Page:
Structuring my day will be the challenge. A few years ago I went through my multiple cookbooks, there were 50+, and now I may just do so again. I love cookbooks. I enjoy flipping through the pages. There is something very satisfying that is not matched by finding recipes on-line.
Today I need to use up 4 apples and will bake them into a small apple pie or tarts. I have planned supper and will start on my 30 minutes of housecleaning a day soon. And perhaps if it warms up a bit I’ll have a walk around the block.
The next chapter of my life begins! Stay tuned and thanks for reading.
I prepared this as a coffee cake for a Sunday morning treat. This one is in my Mom’s handwriting.
I used butter instead of shortening. I greased a 9-inch round cake pan for this and used a 350 degrees F oven. I liked the idea of cinnamon sugar topping which is why I thought of this as a coffee cake and not a cobbler. However, I remembered I had a can of pear halves and cinnamon would complement pears. I did add the egg.
It makes a nice light cake-y batter. Chopping the pears or slicing them might be better next time but it was a lovely light cake to go with our morning coffee.
And now from the 1960s comes a homemade mix to use for baking biscuits, muffins, and cookies. This is from the USDA booklet published in 1962. It’s title is Family Meals atLow Cost. I have substituted butter for the shortening. Some of the recipes call for canned meat and dried eggs. Mom would send off for booklets like these from the state’s university agriculture extension center. I do not know if she made this mix. She did make the biscuit mix as her notes on the changes she made to the ingredient amounts are in here.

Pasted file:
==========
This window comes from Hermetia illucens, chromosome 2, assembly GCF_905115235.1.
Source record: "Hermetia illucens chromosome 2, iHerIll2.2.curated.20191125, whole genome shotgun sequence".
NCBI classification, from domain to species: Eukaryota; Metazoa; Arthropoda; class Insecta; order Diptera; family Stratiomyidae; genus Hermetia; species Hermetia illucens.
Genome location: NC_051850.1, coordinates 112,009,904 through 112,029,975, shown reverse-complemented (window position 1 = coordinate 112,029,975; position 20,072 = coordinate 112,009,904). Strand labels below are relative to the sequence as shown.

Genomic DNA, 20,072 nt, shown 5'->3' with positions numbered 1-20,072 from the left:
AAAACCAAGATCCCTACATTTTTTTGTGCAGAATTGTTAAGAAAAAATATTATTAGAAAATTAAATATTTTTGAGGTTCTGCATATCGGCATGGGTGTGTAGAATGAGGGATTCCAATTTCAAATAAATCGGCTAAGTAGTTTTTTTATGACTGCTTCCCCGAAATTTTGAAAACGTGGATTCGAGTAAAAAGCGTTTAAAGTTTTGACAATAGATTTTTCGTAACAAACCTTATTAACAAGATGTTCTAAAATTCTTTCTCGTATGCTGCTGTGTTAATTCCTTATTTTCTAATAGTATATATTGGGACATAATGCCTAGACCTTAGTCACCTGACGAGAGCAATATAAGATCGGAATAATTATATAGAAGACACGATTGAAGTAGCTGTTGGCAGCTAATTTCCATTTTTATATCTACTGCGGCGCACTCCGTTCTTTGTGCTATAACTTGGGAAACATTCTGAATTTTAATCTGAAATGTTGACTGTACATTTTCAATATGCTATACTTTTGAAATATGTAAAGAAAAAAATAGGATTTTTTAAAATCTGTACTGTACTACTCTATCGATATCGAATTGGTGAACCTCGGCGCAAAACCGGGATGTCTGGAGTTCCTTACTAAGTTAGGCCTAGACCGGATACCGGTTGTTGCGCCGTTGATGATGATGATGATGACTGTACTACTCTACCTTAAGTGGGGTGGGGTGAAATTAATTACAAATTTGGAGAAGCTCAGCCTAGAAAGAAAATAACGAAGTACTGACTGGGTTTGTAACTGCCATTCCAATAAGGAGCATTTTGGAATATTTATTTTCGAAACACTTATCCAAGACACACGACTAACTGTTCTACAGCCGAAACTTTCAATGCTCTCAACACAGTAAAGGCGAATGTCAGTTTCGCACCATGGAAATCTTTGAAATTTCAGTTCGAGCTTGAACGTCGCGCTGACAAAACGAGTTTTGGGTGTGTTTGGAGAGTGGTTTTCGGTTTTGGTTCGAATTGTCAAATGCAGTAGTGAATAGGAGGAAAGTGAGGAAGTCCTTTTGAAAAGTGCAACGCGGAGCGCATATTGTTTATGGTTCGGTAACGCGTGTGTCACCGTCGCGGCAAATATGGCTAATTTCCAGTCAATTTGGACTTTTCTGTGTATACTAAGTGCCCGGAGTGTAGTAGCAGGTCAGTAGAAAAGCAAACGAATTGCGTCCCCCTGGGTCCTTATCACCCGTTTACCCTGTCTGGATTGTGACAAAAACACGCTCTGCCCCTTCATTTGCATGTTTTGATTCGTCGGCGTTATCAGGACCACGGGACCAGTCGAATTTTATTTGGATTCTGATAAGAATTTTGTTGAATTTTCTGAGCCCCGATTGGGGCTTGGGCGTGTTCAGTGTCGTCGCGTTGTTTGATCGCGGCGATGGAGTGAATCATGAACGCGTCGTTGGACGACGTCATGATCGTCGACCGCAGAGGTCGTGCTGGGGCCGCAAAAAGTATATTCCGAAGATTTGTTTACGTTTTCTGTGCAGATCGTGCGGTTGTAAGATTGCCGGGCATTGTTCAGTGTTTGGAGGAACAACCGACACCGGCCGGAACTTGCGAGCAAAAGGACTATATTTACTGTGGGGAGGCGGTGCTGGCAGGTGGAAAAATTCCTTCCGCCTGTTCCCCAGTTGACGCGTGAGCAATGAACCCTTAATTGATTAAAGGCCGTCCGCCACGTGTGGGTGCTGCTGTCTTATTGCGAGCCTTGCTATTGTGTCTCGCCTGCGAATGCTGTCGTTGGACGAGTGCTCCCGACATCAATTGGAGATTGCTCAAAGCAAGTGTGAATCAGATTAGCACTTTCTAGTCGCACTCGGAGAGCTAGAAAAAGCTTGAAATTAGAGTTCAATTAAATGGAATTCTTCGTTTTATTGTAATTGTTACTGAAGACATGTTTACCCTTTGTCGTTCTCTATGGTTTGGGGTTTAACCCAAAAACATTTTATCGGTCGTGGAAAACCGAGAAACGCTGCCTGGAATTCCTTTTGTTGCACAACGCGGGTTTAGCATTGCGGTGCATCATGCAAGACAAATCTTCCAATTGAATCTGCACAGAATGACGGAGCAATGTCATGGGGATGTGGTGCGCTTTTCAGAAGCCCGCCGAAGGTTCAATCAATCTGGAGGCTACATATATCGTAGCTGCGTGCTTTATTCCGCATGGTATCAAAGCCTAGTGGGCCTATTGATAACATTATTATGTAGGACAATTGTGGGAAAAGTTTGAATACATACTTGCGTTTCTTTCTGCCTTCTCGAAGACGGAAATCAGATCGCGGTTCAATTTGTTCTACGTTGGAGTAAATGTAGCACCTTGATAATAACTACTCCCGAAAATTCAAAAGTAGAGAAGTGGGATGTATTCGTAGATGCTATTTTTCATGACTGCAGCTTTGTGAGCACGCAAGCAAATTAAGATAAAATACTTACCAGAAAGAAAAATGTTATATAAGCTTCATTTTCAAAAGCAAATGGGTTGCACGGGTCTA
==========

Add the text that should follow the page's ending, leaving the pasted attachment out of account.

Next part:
I made half the recipe and was able to use my KitchenAid stand mixer.
1 cup all-purpose flour
1 cup whole wheat pastry flour (just because!)
2 cups rolled oats
1 cup nonfat dry milk powder
2 Tablespoons baking powder
1/2 Tablespoon salt
3/4 cups butter, slightly softened but not too much
First I stirred the dry ingredients together and then the butter until it looked crumbly. Store in closed container in the refrigerator. Supposedly this will keep for one month. I immediately used half to make oatmeal cookies. I will most likely try the muffins next. For biscuits one adds water, for muffins add egg and water, and for cookies add egg, water and sugar. See below.
2 1/2 cups rolled oats mix
1 teaspoon cinnamon
1 egg, beaten (or not!)
1/4 cup water
1 teaspoon vanilla
3/4 cup sugar
1/3 cup mini chocolate chips and 1/3cup raisins
Combine all ingredients and stir just enough to moisten dry ingredients. This was a wet cookie dough. Drop dough in teaspoonfuls on a greased baking sheet for 12-15 minutes at 375 degrees F.
This made exactly 24 cookies. I used a medium cookie scoop to portion out the cookies. I baked 12 and put the other 12 cookie dough balls in a freezer bag to bake later. This makes a very tasty oatmeal cookie.
This weekend’s treat from Mom’s green recipe notebook is lemon bread. The clipping is from the back of a Kroger flour bag from who knows when? Mom collected a lot of these recipe clippings and sometimes hand wrote and/or typed them out in red or black ink with her own adjustments. I don’t know how many of these she actually made. So this journey is for her. Thanks Mom for all the baked goodies that you did make and the ones you may have hoped to bake.
1 1/2 cups all-purpose flour
1 1/2 teaspoons baking powder
1/4 teaspoon salt
6 Tablespoons butter
1 cup sugar
1 Tablespoon lemon extract
1/2 cup milk, I used unsweetened almond milk.
Grated rind of one lemon, it’s juice, and additional 1/3 cup sugar
This apparently doubles as bread or cake according to the recipe. We ate it almost all in one day; it was so tasty!
Preheat oven to 325 but I put it at 350 degrees F. Grease 9 inch x 5 inch loaf pan. I put a piece of parchment paper lengthwise to aid in removing loaf from the pan after baking.